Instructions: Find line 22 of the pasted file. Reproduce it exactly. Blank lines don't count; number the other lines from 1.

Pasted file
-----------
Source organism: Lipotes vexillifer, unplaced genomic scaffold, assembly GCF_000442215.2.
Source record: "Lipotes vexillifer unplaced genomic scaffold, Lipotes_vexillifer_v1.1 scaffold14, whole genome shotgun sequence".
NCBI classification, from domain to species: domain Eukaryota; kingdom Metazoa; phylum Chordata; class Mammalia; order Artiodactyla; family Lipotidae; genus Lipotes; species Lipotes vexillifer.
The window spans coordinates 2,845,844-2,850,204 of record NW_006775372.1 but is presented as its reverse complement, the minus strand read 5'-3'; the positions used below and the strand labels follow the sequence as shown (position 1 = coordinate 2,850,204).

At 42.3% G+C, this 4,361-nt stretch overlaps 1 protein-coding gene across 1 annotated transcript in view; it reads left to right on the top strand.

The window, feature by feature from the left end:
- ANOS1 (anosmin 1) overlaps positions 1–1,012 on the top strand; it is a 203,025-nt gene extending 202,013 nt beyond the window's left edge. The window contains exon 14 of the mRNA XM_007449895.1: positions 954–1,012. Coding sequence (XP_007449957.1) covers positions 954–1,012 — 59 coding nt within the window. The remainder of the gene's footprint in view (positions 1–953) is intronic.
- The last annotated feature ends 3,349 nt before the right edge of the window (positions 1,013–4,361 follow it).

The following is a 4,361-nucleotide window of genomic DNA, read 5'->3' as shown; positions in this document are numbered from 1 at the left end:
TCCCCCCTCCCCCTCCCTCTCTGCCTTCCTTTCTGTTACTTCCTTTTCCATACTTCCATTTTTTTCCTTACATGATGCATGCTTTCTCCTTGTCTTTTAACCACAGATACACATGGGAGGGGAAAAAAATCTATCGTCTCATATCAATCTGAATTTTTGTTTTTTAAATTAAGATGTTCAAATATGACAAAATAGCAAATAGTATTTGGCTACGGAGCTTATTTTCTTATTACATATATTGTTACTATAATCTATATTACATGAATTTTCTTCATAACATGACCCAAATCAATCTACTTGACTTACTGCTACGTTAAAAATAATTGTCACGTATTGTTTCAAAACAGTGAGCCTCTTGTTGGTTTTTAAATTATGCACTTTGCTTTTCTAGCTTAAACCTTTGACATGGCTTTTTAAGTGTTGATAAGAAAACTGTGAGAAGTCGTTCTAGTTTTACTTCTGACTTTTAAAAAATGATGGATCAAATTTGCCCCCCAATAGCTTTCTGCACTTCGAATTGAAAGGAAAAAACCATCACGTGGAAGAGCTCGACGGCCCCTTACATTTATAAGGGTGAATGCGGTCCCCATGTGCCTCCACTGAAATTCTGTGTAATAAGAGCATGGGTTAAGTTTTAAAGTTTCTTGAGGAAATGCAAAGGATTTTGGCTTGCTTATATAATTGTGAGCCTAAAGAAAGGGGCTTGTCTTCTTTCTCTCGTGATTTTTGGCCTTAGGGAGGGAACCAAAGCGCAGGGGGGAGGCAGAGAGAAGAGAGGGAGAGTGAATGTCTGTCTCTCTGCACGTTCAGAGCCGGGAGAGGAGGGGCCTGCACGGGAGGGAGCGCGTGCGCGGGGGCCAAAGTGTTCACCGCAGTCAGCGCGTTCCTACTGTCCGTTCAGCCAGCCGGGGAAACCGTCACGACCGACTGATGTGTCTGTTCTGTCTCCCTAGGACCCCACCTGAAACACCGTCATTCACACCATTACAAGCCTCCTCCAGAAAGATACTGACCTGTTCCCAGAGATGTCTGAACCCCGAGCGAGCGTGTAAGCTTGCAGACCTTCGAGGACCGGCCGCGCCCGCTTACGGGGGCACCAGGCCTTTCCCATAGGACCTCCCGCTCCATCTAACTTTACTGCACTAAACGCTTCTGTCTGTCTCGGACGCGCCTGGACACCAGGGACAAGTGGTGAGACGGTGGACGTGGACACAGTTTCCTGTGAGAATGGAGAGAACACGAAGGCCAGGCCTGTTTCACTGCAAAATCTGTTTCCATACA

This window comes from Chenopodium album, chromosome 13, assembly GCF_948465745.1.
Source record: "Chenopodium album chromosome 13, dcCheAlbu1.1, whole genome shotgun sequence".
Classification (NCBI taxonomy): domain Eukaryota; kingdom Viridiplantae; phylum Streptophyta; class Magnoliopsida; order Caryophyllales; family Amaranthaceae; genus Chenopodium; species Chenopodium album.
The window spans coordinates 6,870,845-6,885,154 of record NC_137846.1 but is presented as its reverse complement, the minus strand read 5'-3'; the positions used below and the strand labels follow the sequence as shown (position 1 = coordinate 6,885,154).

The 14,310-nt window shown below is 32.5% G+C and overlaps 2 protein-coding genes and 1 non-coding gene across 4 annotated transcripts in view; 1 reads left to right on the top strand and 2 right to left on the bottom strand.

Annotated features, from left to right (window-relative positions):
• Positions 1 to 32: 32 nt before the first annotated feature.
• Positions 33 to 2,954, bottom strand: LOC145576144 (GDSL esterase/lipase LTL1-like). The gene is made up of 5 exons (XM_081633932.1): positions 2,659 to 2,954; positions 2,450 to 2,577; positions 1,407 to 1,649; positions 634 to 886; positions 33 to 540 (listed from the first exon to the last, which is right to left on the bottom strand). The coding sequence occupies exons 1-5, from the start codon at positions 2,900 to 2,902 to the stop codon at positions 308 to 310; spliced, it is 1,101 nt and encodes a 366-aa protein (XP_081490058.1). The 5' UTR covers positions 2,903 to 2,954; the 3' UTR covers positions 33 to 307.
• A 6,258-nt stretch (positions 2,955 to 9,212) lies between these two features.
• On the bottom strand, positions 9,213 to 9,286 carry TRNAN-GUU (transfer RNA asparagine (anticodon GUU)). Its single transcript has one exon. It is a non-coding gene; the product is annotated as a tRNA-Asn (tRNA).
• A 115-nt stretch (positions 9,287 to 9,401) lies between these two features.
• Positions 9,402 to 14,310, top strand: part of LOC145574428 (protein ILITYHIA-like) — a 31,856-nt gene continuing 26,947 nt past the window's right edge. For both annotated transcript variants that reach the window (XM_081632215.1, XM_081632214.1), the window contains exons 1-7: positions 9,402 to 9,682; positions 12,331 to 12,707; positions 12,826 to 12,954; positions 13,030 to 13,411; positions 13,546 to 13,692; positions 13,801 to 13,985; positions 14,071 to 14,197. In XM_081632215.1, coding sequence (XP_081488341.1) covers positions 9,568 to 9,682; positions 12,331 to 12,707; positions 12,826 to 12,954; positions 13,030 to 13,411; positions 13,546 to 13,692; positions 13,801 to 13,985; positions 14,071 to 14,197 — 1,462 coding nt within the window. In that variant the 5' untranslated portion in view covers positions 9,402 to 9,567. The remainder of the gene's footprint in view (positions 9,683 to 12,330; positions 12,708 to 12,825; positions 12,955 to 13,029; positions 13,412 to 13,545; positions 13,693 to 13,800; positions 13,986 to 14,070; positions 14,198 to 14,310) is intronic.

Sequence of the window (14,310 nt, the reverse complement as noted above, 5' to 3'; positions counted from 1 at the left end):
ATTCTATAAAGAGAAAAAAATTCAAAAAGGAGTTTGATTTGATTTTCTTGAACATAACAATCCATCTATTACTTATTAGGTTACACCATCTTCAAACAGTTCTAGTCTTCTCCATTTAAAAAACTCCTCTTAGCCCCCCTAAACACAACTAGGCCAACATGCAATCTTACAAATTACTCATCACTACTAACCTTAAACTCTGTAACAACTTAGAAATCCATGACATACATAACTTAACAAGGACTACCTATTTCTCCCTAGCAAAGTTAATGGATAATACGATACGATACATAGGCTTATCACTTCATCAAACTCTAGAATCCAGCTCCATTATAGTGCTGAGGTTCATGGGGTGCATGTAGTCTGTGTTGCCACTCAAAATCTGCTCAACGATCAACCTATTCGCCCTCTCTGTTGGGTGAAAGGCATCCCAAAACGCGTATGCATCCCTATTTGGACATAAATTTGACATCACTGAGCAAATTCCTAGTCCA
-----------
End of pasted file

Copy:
• Positions 9,402 to 14,310, top strand: part of LOC145574428 (protein ILITYHIA-like) — a 31,856-nt gene continuing 26,947 nt past the window's right edge. For both annotated transcript variants that reach the window (XM_081632215.1, XM_081632214.1), the window contains exons 1-7: positions 9,402 to 9,682; positions 12,331 to 12,707; positions 12,826 to 12,954; positions 13,030 to 13,411; positions 13,546 to 13,692; positions 13,801 to 13,985; positions 14,071 to 14,197. In XM_081632215.1, coding sequence (XP_081488341.1) covers positions 9,568 to 9,682; positions 12,331 to 12,707; positions 12,826 to 12,954; positions 13,030 to 13,411; positions 13,546 to 13,692; positions 13,801 to 13,985; positions 14,071 to 14,197 — 1,462 coding nt within the window. In that variant the 5' untranslated portion in view covers positions 9,402 to 9,567. The remainder of the gene's footprint in view (positions 9,683 to 12,330; positions 12,708 to 12,825; positions 12,955 to 13,029; positions 13,412 to 13,545; positions 13,693 to 13,800; positions 13,986 to 14,070; positions 14,198 to 14,310) is intronic.